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Game-Changing Meeting Trends


5 Ways Events Can Meet Multi-Generational Needs

Being responsive to generational needs of event attendees is one defining characteristic of today’s successful events.

It’s a new world for meeting planners. Attendees want more control over the agenda. They also want meetings to be meaningful experiences, include more technology and be held in a destination that connects to the purpose of an event and also has wider visitor appeal.

Here’s a look at how to make the most of these trends when planning your next meeting.

Allow attendees to control the agenda

Customization and personalization are growing trends in many areas of life, and this rings true in event organization, as well. Attendees feel inherently more invested and involved in a meeting or event if they’ve helped create the agenda.


THAT Conference, the technology-focused “Summer Camp for Geeks,” embraced this trend, featuring unstructured programming paths where attendees could create and shape the agenda by hosting conversations for others to join.


How? There was a giant board for sharing numbered meeting areas and time slots. If you had a topic you wanted to discuss, you wrote the topic on a post-it and selected when and where you wanted to host the discussion.


If you decided you wanted to discuss paper airplanes at breakout space 4 at 10:30 a.m., you went there at that time with others who were interested. Breakout session were hosted by attendees with unlimited topics of interest.


Understand generational travel trends

In 2016, millennials — the generation born between 1981 and 1996 — became the largest segment of potential meeting attendees in the Unites States at 35 percent.

At the same time, a 2018 survey by Travel Weekly found that 55 percent of people ages 23-38 were likely to travel in 2019, compared to 31 percent of those ages 39-54, and 20 percent of those ages 55 and older.

A planner looking to maximize attendance should know that younger generations are more likely to travel—for business and for vacations, and often on trips that combine both. Consider this when determining who you’re seeking to target with your event.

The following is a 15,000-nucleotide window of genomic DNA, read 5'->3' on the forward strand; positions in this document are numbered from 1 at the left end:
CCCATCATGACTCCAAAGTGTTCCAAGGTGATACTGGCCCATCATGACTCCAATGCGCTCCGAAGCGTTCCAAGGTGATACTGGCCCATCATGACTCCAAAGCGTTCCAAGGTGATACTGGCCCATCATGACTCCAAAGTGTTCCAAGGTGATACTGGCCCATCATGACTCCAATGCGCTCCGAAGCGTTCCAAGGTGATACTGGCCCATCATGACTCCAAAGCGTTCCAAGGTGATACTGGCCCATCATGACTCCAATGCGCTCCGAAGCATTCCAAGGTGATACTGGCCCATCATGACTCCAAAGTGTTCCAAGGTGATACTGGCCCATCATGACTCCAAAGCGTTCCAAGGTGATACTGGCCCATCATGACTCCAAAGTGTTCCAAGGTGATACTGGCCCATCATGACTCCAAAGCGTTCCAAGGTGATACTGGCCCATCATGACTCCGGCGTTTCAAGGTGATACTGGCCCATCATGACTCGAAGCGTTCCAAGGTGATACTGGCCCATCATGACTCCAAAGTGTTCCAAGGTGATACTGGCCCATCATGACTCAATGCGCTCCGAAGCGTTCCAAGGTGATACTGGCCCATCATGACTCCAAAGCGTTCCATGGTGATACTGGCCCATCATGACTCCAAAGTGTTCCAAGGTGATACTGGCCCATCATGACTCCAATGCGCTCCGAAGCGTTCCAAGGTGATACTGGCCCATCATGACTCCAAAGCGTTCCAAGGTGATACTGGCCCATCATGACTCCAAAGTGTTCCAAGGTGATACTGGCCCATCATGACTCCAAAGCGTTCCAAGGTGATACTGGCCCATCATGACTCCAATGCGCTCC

Select a purposeful destination

Planners of larger events are looking past the major metropolises and considering mid-sized cities for event locations. “Second-Tier” cities often offer what experience-hungry attendees are looking for: authenticity and culture.

Multi-generational attendees are looking to combine business and leisure (“bleisure”) travel. A destination’s offsite offerings are the second most important driver (78 percent) for making a decision to attend a meeting.

In short, multi-generational attendees still want to travel for professional purposes—but it doesn’t hurt if the trip also feels like a vacation .

Offer valuable experiences

Today’s planners need to dream up fresh event concepts that provide meaning, innovation and insight.

In essence, people want added value out of the meetings they attend. They want to be left with an experience they can reflect and learn from, even once they return home. One great example: The “Snowball Fight” at the 2016 Meeting Planners International (MPI) European Meetings and Events Conference.

No, it wasn’t outdoors. Delegates were asked to write industry-related questions on sheets of paper. Then they were told to scrunch them up and throw them at one another. After the fun, some “snowballs” were scooped up by energized attendees and discussed in smaller groups. The unconventional experience added value to the meeting because it was interactive and memorable.

Leverage technology but embrace disconnecting

Technology can help engage and keep the attention of attendees during breakout sessions and can boost a planner’s bottom line. It can decrease costs, increase productivity and increase attendance by helping to do better marketing, manage guests efficiently, map out event details and track ROI. Meeting planners can leverage a venue’s available technology to record sessions for a “virtual event” or offer programming to members unable to attend.

While tech integration often offers a deeper, richer experience, disconnecting for a short period of time can be just as impactful. Meeting planners can offer a tech-free path for those looking to disconnect or those less comfortable with technology. A “disconnection zone” gives attendees the chance to check their tech devices at the door for focus and concentration during the event.

Kalahari hosts meetings that meet generational needs

Our team can assist you in planning a game-changing event for multiple generations. And, we’ve just doubled the size of our convention center in Wisconsin. Expansions are also in progress at our properties in Pennsylvania (Pocono Mountains, late 2019) and Texas (Round Rock, November 2020). Call our sales team at 855.411.4605 to schedule your site visit today.